Health Effects Of Childhood Exposure To Violence

This page is part of the Health effects of violence project.

Survivors of violence can experience both immediate and long-term mental and physical health consequences, and violence can impact the overall health and well-being of families, communities, and societies. While violence is detrimental at any point in the lifespan, these experiences in childhood can have a particularly damaging effect. The impact of childhood trauma is often deep and life-shaping, with physical, sexual, and emotional violence in particular becoming "central realities around which profound neurobiological and psychosocial adaptations occur" [3].

Research gaps that the ACE Study sought to address. Image from cdc.gov/ace.

The Adverse Childhood Experiences (ACE) Study was a groundbreaking study with 17,000 participants between 1995 and 1997 [2]. The ACE study measured exposure to childhood abuse, neglect, and other stressors (such as violence in the home or parental incarceration) and current health status and health behaviors. Respondents were given an "ACE Score", based on the total number of Adverse Childhood Experiences they reported. This study has demonstrated that as the number of ACE increase, the risk for health problems such as ischemic heart disease, fetal death, chronic obstructive pulmonary disease, depression, substance abuse, and adolescent pregnancy increased in a strong and graded fashion.[1]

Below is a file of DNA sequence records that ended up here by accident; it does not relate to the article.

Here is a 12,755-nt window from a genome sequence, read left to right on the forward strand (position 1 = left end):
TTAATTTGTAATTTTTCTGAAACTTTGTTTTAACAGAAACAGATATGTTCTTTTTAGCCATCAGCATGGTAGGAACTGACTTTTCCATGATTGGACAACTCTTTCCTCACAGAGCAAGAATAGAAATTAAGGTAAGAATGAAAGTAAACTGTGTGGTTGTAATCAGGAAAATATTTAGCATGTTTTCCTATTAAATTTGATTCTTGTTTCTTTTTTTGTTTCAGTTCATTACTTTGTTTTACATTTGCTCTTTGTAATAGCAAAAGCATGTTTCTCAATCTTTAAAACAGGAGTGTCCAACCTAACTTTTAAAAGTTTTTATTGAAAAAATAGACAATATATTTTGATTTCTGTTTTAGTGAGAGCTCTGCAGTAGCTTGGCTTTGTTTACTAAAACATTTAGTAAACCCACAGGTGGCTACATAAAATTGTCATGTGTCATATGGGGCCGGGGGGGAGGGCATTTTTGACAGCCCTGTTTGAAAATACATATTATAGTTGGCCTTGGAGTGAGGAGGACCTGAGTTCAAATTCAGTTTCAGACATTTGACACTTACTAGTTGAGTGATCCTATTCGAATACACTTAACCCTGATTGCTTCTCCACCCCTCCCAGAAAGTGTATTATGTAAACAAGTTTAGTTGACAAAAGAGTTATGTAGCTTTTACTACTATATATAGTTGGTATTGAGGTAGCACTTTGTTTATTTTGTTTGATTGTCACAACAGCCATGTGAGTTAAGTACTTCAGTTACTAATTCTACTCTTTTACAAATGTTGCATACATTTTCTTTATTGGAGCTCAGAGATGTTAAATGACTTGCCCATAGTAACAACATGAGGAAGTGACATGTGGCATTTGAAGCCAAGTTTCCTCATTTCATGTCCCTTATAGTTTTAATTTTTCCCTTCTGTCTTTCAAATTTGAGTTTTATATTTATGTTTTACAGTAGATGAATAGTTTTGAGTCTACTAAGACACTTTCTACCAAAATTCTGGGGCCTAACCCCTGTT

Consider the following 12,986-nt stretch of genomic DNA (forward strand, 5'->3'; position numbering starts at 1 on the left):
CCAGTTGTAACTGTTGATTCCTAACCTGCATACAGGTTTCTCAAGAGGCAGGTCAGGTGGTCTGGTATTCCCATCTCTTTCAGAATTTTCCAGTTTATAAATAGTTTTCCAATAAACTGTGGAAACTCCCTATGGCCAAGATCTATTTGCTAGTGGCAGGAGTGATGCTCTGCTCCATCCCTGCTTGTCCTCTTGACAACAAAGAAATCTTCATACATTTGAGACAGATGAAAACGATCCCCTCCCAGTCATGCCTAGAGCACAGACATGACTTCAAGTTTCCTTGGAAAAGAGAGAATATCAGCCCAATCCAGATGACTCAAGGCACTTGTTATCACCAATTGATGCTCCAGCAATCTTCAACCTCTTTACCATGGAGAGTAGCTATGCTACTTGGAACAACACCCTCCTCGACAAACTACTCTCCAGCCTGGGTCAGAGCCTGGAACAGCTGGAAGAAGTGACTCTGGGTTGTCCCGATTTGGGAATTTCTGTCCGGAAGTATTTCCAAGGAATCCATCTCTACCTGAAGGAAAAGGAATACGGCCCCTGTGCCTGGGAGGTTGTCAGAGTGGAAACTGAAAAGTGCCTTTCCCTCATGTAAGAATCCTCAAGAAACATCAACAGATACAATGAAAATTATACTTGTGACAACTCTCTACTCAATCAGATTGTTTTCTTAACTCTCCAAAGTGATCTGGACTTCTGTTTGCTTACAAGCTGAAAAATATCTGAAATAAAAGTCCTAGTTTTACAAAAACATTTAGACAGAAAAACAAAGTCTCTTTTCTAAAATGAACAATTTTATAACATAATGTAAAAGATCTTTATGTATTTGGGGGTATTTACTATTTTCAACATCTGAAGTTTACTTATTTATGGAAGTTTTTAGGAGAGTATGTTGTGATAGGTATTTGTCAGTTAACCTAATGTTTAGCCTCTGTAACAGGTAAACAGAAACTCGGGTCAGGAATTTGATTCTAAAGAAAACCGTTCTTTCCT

Related Topics

This page is part of the Health effects of violence project.

See also:

Bibliography
1. Brown, D. W., Anda, R. F., Tiemeier, H., Felitti, V. J., Edwards, V. J., Croft, J. B., & Giles, W. H. (2009). Adverse childhood experiences and the risk of premature mortality. American Journal of Preventive Medicine, 37(5), 389-396.
2. Centers for Disease Control and Prevention (2013, Jan. 18). Adverse Childhood Experiences (ACE) Study. Atlanta: CDC. Retrieved January 16, 2014 from http://www.cdc.gov/ace/
3. Fallot, R., and Harris, M. (2009). Creating cultures of trauma-informed care (CCTIC): A self-assessment and planning protocol. University of Iowa: Community Connections.
Unless otherwise stated, the content of this page is licensed under Creative Commons Attribution-ShareAlike 3.0 License